The decision by AMD and then Intel to pull out of the WSTS is to the detriment of the U.S. Semiconductor Industry, including both microprocessor vendors.
Historically, the WSTS has been able to secure broad participation in its data-gathering program because the individual company information is kept anonymous. Thus, the data is presented in such a way as to be extremely useful to the participating companies, as well as to the IC industry supply chain, without revealing proprietary company information.
With Intel and AMD controlling more than 90 percent of the MPU market, there may be some concern on their part that their data will be "exposed." However, WSTS has addressed this in the past by combining various product categories together (e.g., PLDs and standard cell ASICs) and could do so again (e.g., adding ARM-based smartphone application processors and tablet MPUs to the microprocessor category—where they should be anyway).
As mentioned earlier, the WSTS database can trace its beginning back to 1976. It should be noted that the SIA began in 1977 and counted both Intel and AMD as two of its five charter members.
For the past 35 years, the SIA has been responsible for the management or oversight of the WSTS program.
According to the SIA web site, its goals include the creation and establishment of public policy programs relating to:
Environmental, Safety, and Health
Research and Technology
Trade and Intellectual Property (including tariffs, antidumping, etc.)
When approaching state and national governments worldwide regarding the public policy programs listed above, unbiased, global and accurate IC industry market data has always been essential. This data has historically been available to the SIA through WSTS.
It has been demonstrated in the past that the WSTS statistics are an accepted source of IC market information that can be relied on as being unbiased and global, since almost all major IC companies in the U.S., Japan, Europe, South Korea and Taiwan contribute their company sales data. The worldwide nature of the WSTS data is especially important when the SIA is negotiating with foreign entities and governments.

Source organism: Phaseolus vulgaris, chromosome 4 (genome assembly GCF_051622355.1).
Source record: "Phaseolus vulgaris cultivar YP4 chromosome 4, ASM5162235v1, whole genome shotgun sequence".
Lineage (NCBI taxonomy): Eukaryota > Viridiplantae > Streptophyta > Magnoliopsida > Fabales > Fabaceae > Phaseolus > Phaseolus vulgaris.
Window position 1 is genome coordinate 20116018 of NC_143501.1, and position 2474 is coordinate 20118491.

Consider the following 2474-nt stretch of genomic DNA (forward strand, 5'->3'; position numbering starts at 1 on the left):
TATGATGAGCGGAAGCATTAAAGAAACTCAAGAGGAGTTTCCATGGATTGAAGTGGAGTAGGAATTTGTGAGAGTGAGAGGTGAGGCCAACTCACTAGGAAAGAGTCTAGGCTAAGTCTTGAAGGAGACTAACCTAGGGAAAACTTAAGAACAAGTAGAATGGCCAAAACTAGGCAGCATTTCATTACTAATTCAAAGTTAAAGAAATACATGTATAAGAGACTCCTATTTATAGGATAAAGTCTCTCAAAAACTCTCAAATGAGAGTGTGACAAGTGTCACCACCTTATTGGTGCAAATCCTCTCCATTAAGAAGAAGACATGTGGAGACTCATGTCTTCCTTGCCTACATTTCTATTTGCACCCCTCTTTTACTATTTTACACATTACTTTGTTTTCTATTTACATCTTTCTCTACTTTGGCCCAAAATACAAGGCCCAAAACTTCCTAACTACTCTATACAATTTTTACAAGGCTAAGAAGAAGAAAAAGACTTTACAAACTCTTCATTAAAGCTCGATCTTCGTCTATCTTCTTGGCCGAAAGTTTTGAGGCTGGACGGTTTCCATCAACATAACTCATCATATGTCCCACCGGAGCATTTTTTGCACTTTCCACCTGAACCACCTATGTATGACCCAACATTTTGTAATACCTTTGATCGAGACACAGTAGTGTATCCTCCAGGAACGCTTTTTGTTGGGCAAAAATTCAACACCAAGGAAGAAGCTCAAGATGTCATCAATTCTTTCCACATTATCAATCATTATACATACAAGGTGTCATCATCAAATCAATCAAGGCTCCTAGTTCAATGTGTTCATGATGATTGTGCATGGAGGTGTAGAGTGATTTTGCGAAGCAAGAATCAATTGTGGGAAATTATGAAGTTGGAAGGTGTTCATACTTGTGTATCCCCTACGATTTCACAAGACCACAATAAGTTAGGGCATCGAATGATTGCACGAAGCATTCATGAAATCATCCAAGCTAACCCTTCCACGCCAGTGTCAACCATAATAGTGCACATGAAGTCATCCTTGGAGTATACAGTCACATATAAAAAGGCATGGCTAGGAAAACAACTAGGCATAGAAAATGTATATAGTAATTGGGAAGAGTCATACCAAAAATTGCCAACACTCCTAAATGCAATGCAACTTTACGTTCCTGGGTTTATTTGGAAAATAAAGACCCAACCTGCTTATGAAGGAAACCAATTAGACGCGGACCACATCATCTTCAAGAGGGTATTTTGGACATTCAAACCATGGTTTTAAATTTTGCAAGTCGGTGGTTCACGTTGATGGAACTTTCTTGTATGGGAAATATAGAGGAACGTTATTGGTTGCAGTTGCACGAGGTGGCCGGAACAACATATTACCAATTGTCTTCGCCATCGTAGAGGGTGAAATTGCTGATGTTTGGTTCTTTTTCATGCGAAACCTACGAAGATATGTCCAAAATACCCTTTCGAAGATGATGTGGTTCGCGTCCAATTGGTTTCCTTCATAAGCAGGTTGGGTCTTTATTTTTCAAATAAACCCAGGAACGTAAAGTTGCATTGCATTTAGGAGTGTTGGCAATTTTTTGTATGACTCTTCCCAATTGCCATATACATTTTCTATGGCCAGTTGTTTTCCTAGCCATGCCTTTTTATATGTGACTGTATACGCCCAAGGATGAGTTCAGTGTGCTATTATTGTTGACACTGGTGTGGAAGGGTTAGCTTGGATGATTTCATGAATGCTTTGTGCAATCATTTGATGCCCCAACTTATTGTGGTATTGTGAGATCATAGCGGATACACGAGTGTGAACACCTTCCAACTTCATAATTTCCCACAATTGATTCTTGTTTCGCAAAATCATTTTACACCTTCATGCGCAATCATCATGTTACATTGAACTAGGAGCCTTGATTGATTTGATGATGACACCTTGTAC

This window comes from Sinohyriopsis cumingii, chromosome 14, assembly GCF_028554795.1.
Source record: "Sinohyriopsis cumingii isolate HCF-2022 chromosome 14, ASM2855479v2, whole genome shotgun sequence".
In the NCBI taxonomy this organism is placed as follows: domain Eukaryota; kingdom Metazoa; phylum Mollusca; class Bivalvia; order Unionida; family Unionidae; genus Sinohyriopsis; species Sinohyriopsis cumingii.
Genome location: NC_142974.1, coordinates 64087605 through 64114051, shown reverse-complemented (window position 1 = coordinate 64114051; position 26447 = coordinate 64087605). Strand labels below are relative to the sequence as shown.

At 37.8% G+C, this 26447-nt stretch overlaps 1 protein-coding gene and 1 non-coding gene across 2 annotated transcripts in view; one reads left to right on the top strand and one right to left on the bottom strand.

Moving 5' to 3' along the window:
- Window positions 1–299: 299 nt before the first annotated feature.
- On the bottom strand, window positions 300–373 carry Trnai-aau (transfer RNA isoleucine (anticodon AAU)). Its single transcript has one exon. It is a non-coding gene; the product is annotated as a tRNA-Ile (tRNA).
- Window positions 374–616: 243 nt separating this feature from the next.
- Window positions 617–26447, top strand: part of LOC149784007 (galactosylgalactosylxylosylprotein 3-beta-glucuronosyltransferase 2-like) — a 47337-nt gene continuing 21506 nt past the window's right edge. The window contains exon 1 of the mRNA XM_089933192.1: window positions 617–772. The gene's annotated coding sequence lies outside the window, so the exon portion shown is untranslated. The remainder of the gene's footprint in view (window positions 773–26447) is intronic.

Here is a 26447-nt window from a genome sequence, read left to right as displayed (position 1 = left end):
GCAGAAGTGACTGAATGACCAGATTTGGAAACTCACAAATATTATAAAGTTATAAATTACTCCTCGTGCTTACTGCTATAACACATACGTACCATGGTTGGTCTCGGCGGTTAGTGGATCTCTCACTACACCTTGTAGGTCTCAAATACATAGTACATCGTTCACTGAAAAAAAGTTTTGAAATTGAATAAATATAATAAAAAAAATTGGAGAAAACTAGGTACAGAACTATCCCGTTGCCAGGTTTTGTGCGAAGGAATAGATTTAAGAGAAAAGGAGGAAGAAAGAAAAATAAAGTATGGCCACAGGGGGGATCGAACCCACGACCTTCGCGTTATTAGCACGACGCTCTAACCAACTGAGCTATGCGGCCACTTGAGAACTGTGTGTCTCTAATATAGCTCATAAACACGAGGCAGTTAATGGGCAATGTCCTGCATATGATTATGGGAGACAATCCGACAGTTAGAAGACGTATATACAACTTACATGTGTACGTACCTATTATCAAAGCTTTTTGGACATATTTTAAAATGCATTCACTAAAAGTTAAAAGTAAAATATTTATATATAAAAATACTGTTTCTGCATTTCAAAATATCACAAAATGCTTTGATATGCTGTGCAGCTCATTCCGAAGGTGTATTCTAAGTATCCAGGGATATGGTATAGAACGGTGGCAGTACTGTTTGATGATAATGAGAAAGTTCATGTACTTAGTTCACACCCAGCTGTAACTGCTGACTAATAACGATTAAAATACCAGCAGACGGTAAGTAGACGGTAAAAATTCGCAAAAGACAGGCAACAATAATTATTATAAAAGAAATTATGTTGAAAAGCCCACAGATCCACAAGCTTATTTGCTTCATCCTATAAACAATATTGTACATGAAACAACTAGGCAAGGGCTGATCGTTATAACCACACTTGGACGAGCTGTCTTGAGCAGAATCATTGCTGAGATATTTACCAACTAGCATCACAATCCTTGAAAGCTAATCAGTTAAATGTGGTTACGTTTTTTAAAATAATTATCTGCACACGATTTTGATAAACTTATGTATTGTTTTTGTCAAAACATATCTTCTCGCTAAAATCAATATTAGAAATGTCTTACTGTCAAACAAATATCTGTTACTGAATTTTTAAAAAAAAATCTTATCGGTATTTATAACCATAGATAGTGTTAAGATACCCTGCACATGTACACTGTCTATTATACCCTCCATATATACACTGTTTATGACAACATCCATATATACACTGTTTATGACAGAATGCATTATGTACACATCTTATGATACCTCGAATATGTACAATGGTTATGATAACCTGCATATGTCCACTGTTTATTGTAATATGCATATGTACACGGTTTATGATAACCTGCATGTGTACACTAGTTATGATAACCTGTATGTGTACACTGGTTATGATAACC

If data from Intel and AMD is not part of the WSTS program, state and national governments worldwide may begin to question the validity of the WSTS IC market data used by the SIA, something that has not been an issue up to this point. Without IC sales from Intel and AMD included in the WSTS database, the Americas IC market could eventually appear much smaller and less important than it actually is. The result of this creates an impression of a smaller and weaker presence of the U.S. region and U.S. companies in the worldwide IC industry, which in turn serves to weaken the ability of the SIA to create and establish its important policy goals.
In speaking with an Intel spokeswoman about the company's withdrawal from supporting the WSTS program, IC Insights was told that Intel is currently part of over 200 groups and associations and that it cannot support all of them. Does that mean that the WSTS program, which in turn supports the SIA, ranks below over 200 groups and associations Intel continues to support today?
There is no question that a weaker WSTS database hinders the SIA's efforts to make and establish its public policies that benefit all of its membership, including Intel and AMD. Essentially, what harms the SIA and its policy-making efforts ultimately harms the entire U.S. semiconductor industry.
It is difficult to imagine Intel pioneer Robert Noyce and AMD pioneer Jerry Sanders (both SIA pioneers as well) condoning Intel and AMD’s current stance with regard to participation in WSTS.
@ Work to Ride.... no it certainly is not the end of the world, but those company's participation does serve a useful purpose mostly by saving time tracking down the data or estimating for ourselves by providing quick snapshots of the silicon landscape (or perhaps silicon river is better term). My only gripe is that historically even with full participation, the information has not always been the most timely or as up-to-date as would be preferred. Often, but not always, one could learn more and quicker by following articles in WSJ.
Well, if it turns out poorly for Intel and AMD, maybe they'll re-join. It seems the only people concerned about these databases are the journalists who report on them and those who manage the databases. I don't think Intel and AMD are run by stupid people and they are very unlikely to provide you their reasons for leaving. This ain't the end of the world.